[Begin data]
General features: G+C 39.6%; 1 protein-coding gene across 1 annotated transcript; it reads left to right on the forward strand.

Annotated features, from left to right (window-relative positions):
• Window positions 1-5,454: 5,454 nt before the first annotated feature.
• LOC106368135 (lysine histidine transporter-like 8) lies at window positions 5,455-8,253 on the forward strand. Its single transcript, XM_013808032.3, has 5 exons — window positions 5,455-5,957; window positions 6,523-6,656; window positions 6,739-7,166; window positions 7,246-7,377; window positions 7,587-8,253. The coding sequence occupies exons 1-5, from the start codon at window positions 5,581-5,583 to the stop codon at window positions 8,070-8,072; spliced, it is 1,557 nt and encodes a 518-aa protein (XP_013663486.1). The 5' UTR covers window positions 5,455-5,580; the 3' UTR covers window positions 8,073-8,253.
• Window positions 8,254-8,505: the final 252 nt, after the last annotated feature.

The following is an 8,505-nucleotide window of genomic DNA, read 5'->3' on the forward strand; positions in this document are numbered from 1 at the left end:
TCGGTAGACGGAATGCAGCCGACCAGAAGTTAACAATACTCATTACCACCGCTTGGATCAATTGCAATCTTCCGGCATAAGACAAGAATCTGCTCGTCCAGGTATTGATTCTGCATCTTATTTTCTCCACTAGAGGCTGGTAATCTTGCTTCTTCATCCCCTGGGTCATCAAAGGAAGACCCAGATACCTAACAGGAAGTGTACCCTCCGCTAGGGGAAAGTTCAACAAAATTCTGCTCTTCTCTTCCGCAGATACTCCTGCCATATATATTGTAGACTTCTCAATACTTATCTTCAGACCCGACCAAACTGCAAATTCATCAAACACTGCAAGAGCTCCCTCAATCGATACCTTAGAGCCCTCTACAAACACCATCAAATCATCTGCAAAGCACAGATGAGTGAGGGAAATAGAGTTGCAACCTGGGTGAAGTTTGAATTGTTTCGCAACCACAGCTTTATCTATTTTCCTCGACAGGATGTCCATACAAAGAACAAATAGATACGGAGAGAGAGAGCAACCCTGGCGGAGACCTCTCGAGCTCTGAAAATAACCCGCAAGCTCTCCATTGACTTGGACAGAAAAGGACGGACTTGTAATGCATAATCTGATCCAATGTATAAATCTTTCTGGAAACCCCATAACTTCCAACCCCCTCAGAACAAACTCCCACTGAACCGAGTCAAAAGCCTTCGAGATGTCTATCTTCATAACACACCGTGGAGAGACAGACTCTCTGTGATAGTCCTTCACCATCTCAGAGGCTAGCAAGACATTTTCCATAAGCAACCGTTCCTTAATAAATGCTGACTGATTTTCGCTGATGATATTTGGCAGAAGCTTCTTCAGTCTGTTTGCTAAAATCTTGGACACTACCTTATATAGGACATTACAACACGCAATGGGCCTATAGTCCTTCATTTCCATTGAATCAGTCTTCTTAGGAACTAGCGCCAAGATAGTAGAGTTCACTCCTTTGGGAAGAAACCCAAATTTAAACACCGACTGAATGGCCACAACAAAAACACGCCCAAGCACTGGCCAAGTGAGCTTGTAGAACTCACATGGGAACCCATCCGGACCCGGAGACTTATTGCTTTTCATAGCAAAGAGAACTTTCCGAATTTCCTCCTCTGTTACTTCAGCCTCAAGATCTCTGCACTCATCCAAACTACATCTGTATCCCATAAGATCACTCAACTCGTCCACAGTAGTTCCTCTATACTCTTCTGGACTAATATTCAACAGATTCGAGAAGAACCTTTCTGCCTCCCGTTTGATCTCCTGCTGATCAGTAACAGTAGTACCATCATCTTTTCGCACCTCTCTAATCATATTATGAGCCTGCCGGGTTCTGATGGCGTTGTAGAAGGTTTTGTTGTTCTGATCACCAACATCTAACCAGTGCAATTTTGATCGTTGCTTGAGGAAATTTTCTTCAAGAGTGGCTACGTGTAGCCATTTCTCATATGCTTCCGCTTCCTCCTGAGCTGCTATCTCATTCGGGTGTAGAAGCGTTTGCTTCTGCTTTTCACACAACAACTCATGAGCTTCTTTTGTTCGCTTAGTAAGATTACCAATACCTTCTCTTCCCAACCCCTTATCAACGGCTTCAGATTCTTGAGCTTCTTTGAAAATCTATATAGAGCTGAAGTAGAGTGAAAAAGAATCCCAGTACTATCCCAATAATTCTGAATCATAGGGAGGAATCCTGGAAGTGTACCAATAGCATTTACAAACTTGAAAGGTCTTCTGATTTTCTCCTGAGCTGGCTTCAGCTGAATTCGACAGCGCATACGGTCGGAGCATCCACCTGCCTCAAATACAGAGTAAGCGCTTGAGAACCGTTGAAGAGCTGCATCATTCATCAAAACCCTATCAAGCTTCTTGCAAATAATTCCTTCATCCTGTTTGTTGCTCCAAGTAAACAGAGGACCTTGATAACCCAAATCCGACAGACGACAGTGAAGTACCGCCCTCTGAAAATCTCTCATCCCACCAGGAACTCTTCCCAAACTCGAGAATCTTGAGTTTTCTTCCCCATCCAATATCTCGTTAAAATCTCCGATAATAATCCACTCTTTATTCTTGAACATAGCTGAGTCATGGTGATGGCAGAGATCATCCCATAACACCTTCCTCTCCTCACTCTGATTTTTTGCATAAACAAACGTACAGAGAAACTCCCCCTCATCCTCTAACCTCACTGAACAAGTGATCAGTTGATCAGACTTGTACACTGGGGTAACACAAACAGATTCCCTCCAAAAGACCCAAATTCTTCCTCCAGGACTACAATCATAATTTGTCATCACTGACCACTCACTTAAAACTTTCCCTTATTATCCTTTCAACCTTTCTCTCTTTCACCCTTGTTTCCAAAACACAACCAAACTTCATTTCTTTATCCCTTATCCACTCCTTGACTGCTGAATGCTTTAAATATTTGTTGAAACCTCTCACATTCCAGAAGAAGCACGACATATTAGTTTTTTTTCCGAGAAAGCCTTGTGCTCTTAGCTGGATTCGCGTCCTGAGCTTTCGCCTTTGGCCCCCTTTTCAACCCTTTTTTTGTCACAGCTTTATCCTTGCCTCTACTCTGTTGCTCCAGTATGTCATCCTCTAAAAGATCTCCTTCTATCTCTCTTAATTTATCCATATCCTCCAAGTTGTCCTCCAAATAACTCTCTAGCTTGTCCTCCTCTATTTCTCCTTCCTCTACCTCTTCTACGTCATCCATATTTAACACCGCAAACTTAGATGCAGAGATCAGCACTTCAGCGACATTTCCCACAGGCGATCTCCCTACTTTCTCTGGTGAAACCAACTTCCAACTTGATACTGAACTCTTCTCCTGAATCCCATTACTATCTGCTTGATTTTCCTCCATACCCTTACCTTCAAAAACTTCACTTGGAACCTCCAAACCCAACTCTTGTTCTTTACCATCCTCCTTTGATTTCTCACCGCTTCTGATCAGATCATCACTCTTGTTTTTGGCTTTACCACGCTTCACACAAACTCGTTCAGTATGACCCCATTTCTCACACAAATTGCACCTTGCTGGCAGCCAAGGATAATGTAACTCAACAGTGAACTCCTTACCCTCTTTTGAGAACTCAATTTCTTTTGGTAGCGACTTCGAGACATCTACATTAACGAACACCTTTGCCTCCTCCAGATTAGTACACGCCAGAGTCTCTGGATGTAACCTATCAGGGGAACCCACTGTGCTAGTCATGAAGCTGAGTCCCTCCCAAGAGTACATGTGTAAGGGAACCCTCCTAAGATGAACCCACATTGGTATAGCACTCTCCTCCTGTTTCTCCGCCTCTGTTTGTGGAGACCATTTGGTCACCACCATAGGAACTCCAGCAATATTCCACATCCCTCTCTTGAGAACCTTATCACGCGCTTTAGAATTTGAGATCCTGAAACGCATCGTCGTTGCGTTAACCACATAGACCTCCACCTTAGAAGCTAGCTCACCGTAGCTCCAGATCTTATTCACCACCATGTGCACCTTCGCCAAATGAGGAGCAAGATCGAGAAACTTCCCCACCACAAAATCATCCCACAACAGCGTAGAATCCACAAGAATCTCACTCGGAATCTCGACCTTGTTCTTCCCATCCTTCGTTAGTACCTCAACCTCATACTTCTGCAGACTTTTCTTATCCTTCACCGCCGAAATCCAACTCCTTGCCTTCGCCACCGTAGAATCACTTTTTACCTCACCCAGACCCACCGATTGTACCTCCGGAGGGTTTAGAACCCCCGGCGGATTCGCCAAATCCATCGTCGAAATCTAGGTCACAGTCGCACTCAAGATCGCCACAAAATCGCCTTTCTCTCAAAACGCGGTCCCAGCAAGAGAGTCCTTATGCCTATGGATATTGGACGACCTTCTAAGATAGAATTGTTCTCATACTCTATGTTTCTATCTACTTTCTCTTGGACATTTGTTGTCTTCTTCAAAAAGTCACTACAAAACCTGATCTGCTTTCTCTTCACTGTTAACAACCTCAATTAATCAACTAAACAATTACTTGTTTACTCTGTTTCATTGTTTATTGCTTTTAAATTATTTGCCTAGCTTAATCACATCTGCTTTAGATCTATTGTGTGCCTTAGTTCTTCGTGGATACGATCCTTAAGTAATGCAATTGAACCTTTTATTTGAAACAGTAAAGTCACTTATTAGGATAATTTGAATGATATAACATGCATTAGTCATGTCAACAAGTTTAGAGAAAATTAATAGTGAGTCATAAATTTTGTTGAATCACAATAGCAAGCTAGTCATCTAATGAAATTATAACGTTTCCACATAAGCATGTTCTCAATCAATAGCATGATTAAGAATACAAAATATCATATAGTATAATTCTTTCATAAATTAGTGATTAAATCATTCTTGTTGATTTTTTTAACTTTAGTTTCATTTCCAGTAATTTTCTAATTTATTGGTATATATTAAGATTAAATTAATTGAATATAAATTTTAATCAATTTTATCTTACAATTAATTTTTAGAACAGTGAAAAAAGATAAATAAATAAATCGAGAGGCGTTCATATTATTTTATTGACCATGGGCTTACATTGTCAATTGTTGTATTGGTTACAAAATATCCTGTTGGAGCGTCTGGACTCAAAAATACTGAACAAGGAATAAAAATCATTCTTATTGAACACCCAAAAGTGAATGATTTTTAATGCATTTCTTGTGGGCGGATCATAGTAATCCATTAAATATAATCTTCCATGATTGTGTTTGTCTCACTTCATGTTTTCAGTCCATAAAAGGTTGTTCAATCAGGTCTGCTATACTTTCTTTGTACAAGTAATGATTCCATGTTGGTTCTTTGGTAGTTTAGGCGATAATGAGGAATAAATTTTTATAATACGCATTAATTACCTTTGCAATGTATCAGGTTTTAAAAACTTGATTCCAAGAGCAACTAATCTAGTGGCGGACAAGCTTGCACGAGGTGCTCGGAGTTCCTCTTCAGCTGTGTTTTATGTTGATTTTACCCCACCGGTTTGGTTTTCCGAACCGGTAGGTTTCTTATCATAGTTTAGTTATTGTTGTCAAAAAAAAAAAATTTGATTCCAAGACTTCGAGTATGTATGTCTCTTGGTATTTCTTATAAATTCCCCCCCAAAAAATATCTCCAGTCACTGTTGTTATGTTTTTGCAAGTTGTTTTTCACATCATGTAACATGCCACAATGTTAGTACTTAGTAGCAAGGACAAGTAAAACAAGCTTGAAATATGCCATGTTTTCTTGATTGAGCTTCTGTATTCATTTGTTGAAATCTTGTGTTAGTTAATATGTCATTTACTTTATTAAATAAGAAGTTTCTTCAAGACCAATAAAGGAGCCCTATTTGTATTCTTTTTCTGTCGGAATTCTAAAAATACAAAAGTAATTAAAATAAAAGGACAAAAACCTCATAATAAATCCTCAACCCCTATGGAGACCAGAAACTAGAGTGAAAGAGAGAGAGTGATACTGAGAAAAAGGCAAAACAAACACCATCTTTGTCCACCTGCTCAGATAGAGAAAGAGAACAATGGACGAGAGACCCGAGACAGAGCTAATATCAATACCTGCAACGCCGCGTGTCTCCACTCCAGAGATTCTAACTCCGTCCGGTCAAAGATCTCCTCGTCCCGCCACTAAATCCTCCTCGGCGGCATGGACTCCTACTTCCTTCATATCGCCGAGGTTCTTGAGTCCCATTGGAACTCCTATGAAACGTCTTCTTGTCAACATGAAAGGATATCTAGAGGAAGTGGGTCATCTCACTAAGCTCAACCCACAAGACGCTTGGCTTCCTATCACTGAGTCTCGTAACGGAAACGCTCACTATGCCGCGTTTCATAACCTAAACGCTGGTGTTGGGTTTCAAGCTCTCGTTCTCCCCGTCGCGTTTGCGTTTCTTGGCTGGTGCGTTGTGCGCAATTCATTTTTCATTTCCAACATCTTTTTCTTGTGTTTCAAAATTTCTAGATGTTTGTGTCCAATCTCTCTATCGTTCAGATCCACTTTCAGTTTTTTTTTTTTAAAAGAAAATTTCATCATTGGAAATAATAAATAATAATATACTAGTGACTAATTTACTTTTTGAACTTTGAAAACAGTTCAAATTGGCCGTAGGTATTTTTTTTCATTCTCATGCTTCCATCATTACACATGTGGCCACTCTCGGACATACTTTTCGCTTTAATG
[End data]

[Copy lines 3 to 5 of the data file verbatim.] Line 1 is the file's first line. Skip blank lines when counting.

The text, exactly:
• Window positions 1-5,454: 5,454 nt before the first annotated feature.
• LOC106368135 (lysine histidine transporter-like 8) lies at window positions 5,455-8,253 on the forward strand. Its single transcript, XM_013808032.3, has 5 exons — window positions 5,455-5,957; window positions 6,523-6,656; window positions 6,739-7,166; window positions 7,246-7,377; window positions 7,587-8,253. The coding sequence occupies exons 1-5, from the start codon at window positions 5,581-5,583 to the stop codon at window positions 8,070-8,072; spliced, it is 1,557 nt and encodes a 518-aa protein (XP_013663486.1). The 5' UTR covers window positions 5,455-5,580; the 3' UTR covers window positions 8,073-8,253.
• Window positions 8,254-8,505: the final 252 nt, after the last annotated feature.